Butterfly Network, maker of a handheld, smartphone-connected ultrasound system, saw its stock price drop after reporting first-quarter revenue of $15.5 million, flat from its total revenue of $15.6 million in Q1 2022, alongside a net loss of $33.5 million.
Still, this year, the Mass.-based company’s first quarter net loss was less than its reported $44.5 million loss in the first quarter of 2022.
Adjusted earnings before interest, taxes, depreciation and amortization (EBITDA) came to a loss of $22.3 million, decreased from the company’s loss of $39.7 million in Q1 2022.
The company’s product revenue decreased 19.7% from $11 million in Q1 2022 to $8.8 million in the first quarter of 2023. Yet, its software and other services revenue increased 45.4% from $4.6 million in the first quarter of 2022 to $6.6 million in Q1 ’23.
Butterfly’s total operating expenses were $44.1 million, compared to $57.9 million in Q1 2022, a 23.7% decrease. The company said the drop was primarily due to the reductions in its workforce in August of last year and January 2023 and its rationalization of non-payroll spending in its sales and marketing, research and development, and general and administrative expenditures.
THE LARGER TREND
Butterfly’s stock price fell upon its Q1 earnings release, closing at around $1.80 per share, lower than when it emerged on the public market in 2020 at $10.12.
In December, Butterfly announced its CEO Dr. Todd Fruchterman was stepping down and leaving his position on the board of directors. Jonathan Rothberg, founder and chairman of the board, would step in as interim CEO.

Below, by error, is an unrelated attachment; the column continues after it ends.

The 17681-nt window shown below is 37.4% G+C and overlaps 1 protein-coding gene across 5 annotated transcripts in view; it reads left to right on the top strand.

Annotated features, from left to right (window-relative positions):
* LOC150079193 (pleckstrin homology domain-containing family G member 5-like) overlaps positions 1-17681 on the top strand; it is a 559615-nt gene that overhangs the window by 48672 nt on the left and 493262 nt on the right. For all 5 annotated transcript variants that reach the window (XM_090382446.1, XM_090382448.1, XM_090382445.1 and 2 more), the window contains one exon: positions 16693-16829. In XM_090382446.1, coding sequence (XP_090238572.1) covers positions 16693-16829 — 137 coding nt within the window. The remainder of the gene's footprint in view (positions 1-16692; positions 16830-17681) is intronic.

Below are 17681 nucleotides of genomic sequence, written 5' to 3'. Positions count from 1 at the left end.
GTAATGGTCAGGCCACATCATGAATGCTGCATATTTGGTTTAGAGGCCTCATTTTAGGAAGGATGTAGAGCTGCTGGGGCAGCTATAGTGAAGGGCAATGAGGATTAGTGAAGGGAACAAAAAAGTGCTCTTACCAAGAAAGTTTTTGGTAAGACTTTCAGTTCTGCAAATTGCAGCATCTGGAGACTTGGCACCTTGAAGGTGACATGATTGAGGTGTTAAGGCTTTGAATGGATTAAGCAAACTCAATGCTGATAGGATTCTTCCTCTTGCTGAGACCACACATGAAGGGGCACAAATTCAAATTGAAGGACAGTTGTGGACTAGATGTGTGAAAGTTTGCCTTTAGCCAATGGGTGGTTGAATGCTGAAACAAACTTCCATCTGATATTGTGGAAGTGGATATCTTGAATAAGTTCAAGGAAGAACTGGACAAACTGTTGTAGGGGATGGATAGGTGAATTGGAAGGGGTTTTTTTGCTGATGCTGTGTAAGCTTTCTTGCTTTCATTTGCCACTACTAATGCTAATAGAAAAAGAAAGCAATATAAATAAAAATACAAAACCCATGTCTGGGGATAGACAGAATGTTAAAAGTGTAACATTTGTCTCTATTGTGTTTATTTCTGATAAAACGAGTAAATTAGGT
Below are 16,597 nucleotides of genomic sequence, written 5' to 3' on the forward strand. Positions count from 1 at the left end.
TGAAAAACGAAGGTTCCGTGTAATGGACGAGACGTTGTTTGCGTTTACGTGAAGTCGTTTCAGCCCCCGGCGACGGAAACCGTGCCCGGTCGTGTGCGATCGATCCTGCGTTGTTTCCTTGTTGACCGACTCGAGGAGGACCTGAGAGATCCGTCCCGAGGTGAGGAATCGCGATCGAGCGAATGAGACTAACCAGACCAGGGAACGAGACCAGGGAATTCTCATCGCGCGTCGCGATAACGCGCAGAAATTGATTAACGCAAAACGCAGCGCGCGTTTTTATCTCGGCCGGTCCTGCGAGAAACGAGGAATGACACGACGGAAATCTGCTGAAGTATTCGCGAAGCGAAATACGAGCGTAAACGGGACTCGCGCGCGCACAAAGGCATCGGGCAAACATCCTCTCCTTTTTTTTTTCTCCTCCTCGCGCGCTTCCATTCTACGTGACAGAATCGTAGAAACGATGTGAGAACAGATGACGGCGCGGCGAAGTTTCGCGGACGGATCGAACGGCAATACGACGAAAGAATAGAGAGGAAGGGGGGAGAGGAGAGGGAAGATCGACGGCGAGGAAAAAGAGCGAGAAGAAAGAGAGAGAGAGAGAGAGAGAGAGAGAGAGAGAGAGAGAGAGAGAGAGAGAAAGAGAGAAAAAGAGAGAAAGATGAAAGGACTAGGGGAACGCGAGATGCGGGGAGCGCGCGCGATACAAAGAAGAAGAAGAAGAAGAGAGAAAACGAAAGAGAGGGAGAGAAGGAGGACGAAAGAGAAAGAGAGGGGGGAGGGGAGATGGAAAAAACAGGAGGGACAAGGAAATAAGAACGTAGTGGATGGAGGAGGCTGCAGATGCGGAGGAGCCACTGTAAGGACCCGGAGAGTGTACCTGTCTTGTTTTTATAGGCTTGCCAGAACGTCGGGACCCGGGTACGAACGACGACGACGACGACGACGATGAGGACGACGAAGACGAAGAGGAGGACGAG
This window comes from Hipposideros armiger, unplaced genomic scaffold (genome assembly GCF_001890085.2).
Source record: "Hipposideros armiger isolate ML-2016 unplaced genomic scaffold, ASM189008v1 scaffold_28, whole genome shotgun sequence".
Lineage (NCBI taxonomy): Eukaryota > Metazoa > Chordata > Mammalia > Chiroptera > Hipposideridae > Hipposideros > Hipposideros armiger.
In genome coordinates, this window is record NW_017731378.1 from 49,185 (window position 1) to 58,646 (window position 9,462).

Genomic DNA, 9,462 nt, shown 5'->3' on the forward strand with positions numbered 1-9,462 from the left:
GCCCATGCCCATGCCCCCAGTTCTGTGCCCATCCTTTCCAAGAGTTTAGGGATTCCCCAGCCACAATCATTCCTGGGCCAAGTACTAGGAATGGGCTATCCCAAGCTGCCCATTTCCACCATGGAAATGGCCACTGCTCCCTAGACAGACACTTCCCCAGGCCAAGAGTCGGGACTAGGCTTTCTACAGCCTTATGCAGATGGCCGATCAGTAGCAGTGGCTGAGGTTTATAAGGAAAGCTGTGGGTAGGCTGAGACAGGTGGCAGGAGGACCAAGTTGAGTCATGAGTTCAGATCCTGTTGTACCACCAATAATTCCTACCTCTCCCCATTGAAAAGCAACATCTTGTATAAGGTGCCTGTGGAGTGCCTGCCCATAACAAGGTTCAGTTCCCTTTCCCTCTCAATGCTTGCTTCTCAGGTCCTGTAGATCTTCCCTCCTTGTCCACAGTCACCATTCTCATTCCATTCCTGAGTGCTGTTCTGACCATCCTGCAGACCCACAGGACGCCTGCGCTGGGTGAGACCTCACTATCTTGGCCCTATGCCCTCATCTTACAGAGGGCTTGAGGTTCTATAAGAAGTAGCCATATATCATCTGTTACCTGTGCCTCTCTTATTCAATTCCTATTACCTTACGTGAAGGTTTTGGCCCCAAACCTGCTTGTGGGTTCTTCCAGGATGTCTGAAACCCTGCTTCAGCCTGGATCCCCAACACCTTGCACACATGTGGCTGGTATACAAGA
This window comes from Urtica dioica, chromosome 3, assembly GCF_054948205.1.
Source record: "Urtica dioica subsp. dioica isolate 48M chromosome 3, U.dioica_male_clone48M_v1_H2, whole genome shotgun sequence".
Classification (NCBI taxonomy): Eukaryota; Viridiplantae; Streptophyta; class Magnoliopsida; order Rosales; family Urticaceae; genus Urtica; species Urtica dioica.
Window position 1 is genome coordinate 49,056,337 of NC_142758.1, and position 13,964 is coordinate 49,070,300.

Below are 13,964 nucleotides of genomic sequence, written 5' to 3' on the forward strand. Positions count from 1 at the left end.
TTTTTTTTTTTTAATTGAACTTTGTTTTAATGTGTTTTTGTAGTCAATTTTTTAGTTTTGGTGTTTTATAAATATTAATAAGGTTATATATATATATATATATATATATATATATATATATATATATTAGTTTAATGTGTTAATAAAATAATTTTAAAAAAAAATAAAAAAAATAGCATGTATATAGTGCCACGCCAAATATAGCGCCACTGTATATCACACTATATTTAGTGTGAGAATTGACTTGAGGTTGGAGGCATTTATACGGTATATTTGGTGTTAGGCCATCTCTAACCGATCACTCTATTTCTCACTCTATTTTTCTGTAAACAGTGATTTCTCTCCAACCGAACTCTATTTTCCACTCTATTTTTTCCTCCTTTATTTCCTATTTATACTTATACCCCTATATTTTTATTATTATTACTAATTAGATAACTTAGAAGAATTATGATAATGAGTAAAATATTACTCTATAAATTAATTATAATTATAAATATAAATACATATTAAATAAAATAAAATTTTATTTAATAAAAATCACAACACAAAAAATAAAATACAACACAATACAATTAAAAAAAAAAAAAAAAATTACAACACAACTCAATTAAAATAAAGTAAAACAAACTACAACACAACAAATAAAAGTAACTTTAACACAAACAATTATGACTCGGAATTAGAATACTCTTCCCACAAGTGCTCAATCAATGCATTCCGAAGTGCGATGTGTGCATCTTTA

The announcement came after Butterfly posted its Q3 earnings with revenue of $19.6 million, a 34.2% increase from $14.6 million in Q3 2021 but a net loss of $54.7 million compared with a $13.6 million loss in Q3 2021.
Last month, Butterfly announced Joe DeVivo would take the permanent position of CEO and president of Butterfly. DeVivo previously served as virtual care provider Teladoc’s president of hospitals and health systems and CEO and director of high acuity telehealth provider InTouch Health.
In April, the ultrasound maker announced it received FDA 510(k) clearance for its Auto B-line Counter that leverages AI to help providers determine if a patient has abnormal lung function by measuring B-lines, which can be associated with various pulmonary conditions, such as chronic obstructive pulmonary disease and congestive heart failure.
Butterfly is preparing to test its second-generation Butterfly IQ+, a whole-body ultrasound system, in space. This summer, it will join Space X’s Polaris Dawn mission, bringing its device to the International Space Station and testing it alongside numerous other healthcare offerings.